For Immediate Release
Mai Shiozaki, 202-628-8669, ext. 116; cell 202-641-1906
NOW Thanks Justice John Paul Stevens for 35 Years of Protecting Women's Rights
Statement of NOW President Terry O'Neill
WASHINGTON - The Supreme Court will lose an influential member, and women will
lose a real champion when Justice John Paul Stevens retires at the end
of this session. Leaders and members of the National Organization for
Women will be sorry to see Justice Stevens go, and we thank him for
standing up for our rights for the last 35 years.
Since 1975, Justice Stevens has played a critical role in a number
of key Supreme Court decisions. Stevens was a consistent vote in
upholding Roe v. Wade, and he has supported affirmative action, LGBT rights and other principles of social justice.
NOW wishes Justice Stevens well in his retirement, and will honor
his many contributions at our national conference in Boston this July.
SCROLL TO CONTINUE WITH CONTENT
Our Summer Campaign Is Underway
Support Common Dreams Today
Independent News and Views Putting People Over Profit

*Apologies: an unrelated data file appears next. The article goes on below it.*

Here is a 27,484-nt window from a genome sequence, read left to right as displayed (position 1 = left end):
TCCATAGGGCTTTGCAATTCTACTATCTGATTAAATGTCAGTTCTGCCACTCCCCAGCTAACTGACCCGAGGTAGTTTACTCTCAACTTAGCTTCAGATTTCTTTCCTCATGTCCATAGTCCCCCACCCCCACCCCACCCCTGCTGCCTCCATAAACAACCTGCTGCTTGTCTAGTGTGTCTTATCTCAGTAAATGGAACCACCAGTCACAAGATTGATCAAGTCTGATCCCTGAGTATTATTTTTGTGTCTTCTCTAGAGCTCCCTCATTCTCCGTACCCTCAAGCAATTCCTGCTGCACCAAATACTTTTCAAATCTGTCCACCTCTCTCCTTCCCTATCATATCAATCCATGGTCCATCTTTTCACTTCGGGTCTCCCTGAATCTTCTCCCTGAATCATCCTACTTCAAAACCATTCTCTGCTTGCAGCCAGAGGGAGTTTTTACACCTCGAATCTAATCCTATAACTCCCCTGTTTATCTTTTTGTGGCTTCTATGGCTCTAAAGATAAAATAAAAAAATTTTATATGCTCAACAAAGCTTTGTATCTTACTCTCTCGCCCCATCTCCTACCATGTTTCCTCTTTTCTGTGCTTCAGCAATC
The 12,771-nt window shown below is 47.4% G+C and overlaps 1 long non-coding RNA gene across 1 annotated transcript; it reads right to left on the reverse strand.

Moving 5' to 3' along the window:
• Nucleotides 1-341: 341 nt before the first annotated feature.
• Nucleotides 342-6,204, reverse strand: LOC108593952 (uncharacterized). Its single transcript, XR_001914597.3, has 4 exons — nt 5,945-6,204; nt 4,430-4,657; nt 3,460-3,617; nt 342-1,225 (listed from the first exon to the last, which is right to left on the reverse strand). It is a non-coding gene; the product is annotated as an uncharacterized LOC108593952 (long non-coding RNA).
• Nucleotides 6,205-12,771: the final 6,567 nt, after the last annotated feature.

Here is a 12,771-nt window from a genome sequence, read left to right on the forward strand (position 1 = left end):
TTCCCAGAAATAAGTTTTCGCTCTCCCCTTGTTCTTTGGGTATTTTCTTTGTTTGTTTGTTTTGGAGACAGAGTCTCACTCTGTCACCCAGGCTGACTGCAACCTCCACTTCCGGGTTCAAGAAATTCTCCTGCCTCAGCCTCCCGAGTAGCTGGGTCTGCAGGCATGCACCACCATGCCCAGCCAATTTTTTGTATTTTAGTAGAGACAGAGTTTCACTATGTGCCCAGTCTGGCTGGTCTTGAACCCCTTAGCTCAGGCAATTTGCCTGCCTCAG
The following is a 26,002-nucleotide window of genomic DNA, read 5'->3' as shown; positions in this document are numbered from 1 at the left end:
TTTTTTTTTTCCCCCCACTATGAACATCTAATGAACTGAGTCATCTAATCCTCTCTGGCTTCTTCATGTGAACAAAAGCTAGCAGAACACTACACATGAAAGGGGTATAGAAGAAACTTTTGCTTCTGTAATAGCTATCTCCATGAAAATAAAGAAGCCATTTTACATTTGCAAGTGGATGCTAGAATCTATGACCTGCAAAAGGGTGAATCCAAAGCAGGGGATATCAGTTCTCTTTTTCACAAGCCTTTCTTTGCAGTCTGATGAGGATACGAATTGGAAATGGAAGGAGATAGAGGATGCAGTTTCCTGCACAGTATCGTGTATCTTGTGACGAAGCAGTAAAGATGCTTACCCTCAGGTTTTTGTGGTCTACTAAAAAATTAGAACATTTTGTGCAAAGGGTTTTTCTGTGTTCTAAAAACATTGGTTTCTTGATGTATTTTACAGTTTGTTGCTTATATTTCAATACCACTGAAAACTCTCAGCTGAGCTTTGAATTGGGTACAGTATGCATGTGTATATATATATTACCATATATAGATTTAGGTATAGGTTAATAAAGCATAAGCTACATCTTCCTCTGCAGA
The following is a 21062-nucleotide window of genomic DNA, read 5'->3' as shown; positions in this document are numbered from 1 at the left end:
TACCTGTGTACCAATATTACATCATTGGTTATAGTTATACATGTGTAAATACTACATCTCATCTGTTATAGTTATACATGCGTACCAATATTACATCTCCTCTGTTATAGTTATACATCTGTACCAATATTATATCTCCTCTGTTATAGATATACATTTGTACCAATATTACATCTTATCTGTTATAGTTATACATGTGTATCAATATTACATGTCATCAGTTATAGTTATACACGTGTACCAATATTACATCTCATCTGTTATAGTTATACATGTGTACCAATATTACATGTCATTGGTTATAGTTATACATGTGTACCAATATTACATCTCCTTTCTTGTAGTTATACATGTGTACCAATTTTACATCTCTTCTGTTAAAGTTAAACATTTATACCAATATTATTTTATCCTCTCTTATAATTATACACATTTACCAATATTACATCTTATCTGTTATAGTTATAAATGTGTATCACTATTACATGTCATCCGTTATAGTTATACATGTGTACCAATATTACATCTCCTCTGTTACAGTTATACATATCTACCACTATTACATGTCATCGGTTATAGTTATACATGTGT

Finally, NOW is dedicated to achieving gender parity on the Supreme
Court, and we call on President Obama to nominate a woman to fill this
seat. The Supreme Court is out of balance, with women making up a mere
22 percent of the bench. That's simply not enough. Finding a qualified
woman is the easy part -- the only question is, how long will it take
for women to see themselves represented in equitable proportion on our
nation's highest court?
This is the world we live in. This is the world we cover.
Because of people like you, another world is possible. There are many battles to be won, but we will battle them together—all of us. Common Dreams is not your normal news site. We don't survive on clicks. We don't want advertising dollars. We want the world to be a better place. But we can't do it alone. It doesn't work that way. We need you. If you can help today—because every gift of every size matters—please do. Without Your Support We Won't Exist.
Please select a donation method:
The National Organization for Women (NOW) is the largest organization of feminist activists in the United States. NOW has 500,000 contributing members and 550 chapters in all 50 states and the District of Columbia.